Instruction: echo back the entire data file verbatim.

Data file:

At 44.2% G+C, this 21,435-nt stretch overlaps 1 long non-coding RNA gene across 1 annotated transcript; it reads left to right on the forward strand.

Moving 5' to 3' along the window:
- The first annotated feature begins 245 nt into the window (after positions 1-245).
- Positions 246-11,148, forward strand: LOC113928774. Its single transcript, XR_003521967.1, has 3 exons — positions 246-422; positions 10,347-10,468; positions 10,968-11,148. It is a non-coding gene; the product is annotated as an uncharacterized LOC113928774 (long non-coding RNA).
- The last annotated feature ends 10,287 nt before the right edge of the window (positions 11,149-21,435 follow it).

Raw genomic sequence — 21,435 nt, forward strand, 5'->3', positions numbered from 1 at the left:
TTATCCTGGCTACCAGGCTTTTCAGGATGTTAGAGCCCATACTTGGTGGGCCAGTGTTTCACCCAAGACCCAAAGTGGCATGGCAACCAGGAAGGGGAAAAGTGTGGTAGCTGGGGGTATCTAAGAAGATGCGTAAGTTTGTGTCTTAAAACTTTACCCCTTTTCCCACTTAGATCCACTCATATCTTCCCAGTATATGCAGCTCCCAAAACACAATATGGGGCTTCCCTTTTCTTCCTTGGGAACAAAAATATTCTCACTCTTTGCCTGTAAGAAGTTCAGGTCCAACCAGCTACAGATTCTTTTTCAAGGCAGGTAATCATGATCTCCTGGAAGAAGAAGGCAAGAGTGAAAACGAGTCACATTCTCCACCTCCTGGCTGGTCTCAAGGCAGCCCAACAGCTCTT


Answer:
At 44.2% G+C, this 21,435-nt stretch overlaps 1 long non-coding RNA gene across 1 annotated transcript; it reads left to right on the forward strand.

Moving 5' to 3' along the window:
- The first annotated feature begins 245 nt into the window (after positions 1-245).
- Positions 246-11,148, forward strand: LOC113928774. Its single transcript, XR_003521967.1, has 3 exons — positions 246-422; positions 10,347-10,468; positions 10,968-11,148. It is a non-coding gene; the product is annotated as an uncharacterized LOC113928774 (long non-coding RNA).
- The last annotated feature ends 10,287 nt before the right edge of the window (positions 11,149-21,435 follow it).

Raw genomic sequence — 21,435 nt, forward strand, 5'->3', positions numbered from 1 at the left:
TTATCCTGGCTACCAGGCTTTTCAGGATGTTAGAGCCCATACTTGGTGGGCCAGTGTTTCACCCAAGACCCAAAGTGGCATGGCAACCAGGAAGGGGAAAAGTGTGGTAGCTGGGGGTATCTAAGAAGATGCGTAAGTTTGTGTCTTAAAACTTTACCCCTTTTCCCACTTAGATCCACTCATATCTTCCCAGTATATGCAGCTCCCAAAACACAATATGGGGCTTCCCTTTTCTTCCTTGGGAACAAAAATATTCTCACTCTTTGCCTGTAAGAAGTTCAGGTCCAACCAGCTACAGATTCTTTTTCAAGGCAGGTAATCATGATCTCCTGGAAGAAGAAGGCAAGAGTGAAAACGAGTCACATTCTCCACCTCCTGGCTGGTCTCAAGGCAGCCCAACAGCTCTT